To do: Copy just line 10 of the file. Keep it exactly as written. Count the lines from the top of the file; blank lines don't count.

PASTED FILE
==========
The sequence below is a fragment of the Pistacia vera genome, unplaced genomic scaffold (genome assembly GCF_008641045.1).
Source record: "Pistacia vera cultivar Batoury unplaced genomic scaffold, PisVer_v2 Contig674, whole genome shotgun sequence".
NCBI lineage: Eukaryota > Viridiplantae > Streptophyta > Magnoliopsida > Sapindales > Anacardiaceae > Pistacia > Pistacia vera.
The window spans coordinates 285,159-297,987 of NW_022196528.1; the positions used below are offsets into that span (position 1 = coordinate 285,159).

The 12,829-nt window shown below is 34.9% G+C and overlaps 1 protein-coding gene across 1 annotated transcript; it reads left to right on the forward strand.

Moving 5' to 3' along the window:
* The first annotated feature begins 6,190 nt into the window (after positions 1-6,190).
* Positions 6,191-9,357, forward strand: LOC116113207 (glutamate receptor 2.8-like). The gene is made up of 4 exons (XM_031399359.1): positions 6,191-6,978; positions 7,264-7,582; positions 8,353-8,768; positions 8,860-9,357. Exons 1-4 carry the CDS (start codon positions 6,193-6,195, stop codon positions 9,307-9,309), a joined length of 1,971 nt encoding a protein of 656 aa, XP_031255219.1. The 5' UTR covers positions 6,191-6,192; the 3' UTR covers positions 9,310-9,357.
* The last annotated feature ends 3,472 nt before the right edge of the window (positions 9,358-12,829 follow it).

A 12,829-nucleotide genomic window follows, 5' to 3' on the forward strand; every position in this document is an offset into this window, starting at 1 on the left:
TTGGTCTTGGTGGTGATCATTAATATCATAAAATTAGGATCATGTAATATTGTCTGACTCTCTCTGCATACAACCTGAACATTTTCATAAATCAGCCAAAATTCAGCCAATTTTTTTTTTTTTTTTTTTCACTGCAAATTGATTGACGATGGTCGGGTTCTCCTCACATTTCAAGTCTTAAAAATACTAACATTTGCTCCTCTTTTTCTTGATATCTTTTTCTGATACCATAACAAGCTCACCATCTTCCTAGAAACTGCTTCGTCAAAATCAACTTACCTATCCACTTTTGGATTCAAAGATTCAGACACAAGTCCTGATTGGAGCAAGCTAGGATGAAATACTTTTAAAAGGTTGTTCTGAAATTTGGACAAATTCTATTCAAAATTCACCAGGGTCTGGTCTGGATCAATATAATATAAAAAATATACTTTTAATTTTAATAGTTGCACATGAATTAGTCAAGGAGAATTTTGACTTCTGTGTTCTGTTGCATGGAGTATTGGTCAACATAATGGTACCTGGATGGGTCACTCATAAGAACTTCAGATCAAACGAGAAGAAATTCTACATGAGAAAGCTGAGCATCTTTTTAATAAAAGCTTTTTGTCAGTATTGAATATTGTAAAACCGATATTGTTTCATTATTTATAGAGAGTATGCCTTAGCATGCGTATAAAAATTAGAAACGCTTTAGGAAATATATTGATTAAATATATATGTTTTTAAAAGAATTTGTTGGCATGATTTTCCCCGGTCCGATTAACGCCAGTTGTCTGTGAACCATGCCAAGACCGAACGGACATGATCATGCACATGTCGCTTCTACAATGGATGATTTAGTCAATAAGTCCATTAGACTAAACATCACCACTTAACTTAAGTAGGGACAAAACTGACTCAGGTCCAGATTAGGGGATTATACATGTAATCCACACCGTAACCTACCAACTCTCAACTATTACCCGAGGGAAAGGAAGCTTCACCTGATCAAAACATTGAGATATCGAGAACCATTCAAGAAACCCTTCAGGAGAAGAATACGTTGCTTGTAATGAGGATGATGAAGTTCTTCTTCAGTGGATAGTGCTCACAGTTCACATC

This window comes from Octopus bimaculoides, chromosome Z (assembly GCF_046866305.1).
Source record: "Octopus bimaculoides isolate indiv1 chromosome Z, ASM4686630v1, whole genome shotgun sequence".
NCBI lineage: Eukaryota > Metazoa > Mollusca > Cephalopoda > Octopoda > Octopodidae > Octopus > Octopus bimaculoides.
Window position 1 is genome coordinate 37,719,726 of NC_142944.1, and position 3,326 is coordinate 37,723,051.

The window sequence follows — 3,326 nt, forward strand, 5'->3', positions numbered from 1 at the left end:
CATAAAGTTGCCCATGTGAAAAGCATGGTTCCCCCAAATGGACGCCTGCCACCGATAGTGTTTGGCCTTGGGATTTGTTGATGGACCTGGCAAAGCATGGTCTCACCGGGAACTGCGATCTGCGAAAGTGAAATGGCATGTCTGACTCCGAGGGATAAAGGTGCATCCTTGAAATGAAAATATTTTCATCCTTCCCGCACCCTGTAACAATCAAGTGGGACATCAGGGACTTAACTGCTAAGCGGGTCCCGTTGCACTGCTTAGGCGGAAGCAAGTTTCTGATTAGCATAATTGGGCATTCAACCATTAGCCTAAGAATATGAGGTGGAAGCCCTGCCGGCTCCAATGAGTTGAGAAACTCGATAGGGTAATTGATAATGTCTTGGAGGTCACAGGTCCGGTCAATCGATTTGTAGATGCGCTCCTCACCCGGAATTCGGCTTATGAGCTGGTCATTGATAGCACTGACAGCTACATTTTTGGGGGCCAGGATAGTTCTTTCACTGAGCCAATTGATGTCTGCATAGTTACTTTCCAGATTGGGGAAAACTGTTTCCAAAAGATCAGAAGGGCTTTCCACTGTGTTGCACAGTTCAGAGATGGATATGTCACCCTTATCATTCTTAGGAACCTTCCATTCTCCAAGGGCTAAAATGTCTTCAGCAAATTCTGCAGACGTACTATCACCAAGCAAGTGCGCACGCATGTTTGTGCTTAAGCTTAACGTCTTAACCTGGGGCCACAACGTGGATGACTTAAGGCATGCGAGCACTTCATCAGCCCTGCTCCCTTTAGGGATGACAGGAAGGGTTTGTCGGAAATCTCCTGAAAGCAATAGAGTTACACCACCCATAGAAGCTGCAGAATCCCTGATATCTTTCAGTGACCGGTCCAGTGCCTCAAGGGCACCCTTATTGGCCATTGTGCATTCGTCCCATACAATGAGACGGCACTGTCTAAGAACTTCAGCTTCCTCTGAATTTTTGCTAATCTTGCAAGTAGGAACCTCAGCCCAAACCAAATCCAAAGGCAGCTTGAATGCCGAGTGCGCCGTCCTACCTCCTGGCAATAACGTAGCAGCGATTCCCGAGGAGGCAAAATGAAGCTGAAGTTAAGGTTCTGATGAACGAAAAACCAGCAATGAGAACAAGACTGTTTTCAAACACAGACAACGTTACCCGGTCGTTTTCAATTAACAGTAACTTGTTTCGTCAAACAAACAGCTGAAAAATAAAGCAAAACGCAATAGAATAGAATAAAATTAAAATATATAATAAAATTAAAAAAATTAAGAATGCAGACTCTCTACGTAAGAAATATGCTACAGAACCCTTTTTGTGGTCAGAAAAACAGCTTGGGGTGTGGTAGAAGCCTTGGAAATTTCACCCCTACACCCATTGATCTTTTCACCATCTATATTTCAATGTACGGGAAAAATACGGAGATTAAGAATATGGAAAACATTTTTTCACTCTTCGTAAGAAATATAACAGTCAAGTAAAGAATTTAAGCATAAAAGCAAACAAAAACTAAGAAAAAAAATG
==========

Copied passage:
A 12,829-nucleotide genomic window follows, 5' to 3' on the forward strand; every position in this document is an offset into this window, starting at 1 on the left: